Probably the best culinary story I remember comes from all places Scott Stadium on the campus of the University of Virginia. I had served in the Air Force with a fellow who enrolled at UVA at the same time I entered UNC. We maintained contact with each other and he invited me up to UNC-UVA game in 1956. It was there that I was introduced to a "pronto pup" later known as a corn dog. I had never seen one of these creatures before and I was thoroughly enamored with a hot dog fried in a batter on the spot with a stick inserted in the hot dog to serve as a "handle." I remember vividly there being a bowl of mustard on the counter with an ordinary paint brush residing it it for brushing the mustard onto the pronto pup. They discontinued serving pronto pups in the early 60s when I worked for UVA, claiming that the vendor who had the contract for marketing the pups left the cooking oil in the fryer from one season to the next. I often wondered if that was true or was the University interested in getting more involved in the concession business and needed to break the contract. The University, once it took over the concession, never did return pronto pups to the menu. Several years after I first saw pronto pups, a similar if not identical product appeared on the commercial market known as "corn dogs". I have had corn dogs but I have never had one to taste as good as a pronto pup. Maybe it was the stadium atmosphere.

Oh yes, we won that year in Charlottesville even though Carolina didn't win but two games all season long. I remember an incident at the game that could have gotten ugly but it didn't. I was sitting in the middle of the UVA student section ( not my choice of where to sit-had something to do with money) and I knew that I had to watch my behavior or I would quickly become the entertainment of the day rather than the football game. I tried to refrain from showing my support for the Heels but my sentiment must have shown because during the game a UVA student asked me who I was for. Knowing the potential for trouble, I replied that I was for UVA but my friend heard the exchange and interrupted. I remember his words like they were uttered yesterday. He said," He is for Carolina and he's my guest. What damn business is it of yours?" I slumped down in my seat because I had seen my friend in action physically and I was afraid he was going to go up side the student's head. The student unbelievably apologized but I kept pretty quiet for the rest of the game, hoping to get out of the stadium with no more trouble. It seems like every time I attend a game in Scott Stadium I get into some kind of disagreement so I decided not to attend any more games there. The last time I was there, I got into an argument with a UNC fan. Now you know when that happens it is time to reexamine your position. I'll tell you that story sometime.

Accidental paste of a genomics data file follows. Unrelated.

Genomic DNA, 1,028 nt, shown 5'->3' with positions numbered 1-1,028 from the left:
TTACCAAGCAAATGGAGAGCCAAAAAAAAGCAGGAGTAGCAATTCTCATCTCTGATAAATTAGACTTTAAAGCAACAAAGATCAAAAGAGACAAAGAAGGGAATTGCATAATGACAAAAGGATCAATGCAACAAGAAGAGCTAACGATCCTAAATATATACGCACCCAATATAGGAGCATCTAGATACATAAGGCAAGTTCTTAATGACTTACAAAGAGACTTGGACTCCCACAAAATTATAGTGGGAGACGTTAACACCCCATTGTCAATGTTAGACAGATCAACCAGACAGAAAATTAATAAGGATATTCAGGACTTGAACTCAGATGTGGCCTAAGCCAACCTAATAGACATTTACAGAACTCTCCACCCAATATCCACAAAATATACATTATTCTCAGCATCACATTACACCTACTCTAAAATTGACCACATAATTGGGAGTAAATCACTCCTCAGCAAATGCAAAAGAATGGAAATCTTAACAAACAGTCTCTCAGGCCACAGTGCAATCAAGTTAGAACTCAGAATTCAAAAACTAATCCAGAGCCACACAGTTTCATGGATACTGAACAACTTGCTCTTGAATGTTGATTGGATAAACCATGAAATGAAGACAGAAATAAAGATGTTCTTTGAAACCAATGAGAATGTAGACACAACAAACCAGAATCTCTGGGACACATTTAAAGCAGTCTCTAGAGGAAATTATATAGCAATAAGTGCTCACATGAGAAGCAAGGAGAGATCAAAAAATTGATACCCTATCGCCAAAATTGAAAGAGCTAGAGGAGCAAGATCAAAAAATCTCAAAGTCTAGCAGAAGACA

This article has run longer than I thought it would so I will save my remembrances of UNC games at LSU and Ohio State until later.

By the way, I am pleased that they are going to have N.C. BBQ again at the UNC games this year. I am told that Parkers from Wilson will have BBQ at Tar Heel Town prior to the games. It will be at Polk Place and will cost something like $6.25 for a plate. Don't know whether that includes sweet tea or no. Bring it on.